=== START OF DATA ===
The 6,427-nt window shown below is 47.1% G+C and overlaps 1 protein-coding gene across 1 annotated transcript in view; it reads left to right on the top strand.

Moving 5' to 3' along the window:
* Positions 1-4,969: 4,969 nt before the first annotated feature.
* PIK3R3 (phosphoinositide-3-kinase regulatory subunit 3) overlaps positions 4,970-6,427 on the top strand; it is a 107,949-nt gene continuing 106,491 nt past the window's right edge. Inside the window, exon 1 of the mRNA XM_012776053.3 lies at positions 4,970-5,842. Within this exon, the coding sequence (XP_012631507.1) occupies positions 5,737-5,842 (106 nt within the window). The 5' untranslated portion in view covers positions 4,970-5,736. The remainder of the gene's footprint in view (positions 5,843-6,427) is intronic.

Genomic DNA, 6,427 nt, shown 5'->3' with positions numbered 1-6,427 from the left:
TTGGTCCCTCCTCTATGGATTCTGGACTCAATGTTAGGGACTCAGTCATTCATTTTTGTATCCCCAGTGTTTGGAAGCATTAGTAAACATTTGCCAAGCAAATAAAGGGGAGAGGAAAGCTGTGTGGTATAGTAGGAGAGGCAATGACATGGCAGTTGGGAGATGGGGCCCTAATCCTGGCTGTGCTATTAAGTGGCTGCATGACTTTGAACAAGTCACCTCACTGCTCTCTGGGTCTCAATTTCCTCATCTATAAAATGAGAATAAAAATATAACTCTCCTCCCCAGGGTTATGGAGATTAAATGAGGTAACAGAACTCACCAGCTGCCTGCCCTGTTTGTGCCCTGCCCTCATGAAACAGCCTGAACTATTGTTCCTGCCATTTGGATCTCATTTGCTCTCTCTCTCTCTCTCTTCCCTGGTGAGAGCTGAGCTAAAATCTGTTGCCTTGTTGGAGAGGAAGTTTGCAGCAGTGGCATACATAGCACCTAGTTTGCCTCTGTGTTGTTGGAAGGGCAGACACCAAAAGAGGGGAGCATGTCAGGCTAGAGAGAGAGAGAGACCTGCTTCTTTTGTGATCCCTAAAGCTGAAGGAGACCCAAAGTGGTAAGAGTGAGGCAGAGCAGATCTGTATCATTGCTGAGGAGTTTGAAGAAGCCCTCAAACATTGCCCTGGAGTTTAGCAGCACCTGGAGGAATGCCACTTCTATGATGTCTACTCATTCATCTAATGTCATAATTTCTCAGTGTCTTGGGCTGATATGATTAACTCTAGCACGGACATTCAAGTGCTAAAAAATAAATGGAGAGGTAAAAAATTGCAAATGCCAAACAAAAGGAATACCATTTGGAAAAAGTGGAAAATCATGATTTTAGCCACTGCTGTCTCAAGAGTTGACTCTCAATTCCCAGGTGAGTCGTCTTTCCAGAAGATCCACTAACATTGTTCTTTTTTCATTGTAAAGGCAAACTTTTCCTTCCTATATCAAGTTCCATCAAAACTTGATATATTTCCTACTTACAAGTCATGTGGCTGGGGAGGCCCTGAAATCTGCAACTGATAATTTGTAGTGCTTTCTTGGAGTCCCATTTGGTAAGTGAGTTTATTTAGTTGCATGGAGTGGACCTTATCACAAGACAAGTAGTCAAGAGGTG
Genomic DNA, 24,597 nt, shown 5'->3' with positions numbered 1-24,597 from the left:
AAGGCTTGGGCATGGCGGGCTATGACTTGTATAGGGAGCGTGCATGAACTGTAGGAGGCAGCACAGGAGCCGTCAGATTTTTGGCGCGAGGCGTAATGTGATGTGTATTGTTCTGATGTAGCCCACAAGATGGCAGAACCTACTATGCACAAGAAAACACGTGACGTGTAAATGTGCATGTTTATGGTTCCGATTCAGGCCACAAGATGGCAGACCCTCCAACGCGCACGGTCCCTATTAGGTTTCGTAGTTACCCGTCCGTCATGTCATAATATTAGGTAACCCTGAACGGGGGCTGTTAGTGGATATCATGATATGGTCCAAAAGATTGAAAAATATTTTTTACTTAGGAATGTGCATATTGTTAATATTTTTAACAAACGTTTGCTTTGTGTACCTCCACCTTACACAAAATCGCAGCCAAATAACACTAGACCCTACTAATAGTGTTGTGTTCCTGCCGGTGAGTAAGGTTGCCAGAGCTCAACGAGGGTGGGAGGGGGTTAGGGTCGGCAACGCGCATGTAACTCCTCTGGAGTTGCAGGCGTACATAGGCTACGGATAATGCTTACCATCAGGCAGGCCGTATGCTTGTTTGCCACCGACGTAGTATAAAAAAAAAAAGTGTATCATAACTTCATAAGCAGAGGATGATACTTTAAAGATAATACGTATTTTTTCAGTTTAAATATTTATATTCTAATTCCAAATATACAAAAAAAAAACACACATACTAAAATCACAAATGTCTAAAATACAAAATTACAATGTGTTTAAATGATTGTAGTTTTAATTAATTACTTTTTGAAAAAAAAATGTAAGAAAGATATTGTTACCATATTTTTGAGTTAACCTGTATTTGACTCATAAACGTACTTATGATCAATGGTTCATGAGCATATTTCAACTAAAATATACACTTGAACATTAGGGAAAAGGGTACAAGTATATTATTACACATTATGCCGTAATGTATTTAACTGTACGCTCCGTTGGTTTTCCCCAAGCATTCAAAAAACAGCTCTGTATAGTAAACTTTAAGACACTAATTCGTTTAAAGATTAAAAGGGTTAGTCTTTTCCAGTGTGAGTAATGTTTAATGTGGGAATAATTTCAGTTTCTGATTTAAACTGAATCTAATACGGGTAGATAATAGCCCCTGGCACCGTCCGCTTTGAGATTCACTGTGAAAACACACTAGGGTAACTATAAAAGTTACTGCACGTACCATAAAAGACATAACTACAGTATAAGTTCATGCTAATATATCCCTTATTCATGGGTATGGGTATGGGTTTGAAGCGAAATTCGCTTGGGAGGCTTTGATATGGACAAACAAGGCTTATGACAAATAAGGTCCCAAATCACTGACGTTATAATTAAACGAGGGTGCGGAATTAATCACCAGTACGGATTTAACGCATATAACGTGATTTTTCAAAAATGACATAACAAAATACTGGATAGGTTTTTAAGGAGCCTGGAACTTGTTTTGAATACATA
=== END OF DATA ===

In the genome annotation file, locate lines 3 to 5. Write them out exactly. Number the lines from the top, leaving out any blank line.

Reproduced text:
* Positions 1-4,969: 4,969 nt before the first annotated feature.
* PIK3R3 (phosphoinositide-3-kinase regulatory subunit 3) overlaps positions 4,970-6,427 on the top strand; it is a 107,949-nt gene continuing 106,491 nt past the window's right edge. Inside the window, exon 1 of the mRNA XM_012776053.3 lies at positions 4,970-5,842. Within this exon, the coding sequence (XP_012631507.1) occupies positions 5,737-5,842 (106 nt within the window). The 5' untranslated portion in view covers positions 4,970-5,736. The remainder of the gene's footprint in view (positions 5,843-6,427) is intronic.

Genomic DNA, 6,427 nt, shown 5'->3' with positions numbered 1-6,427 from the left: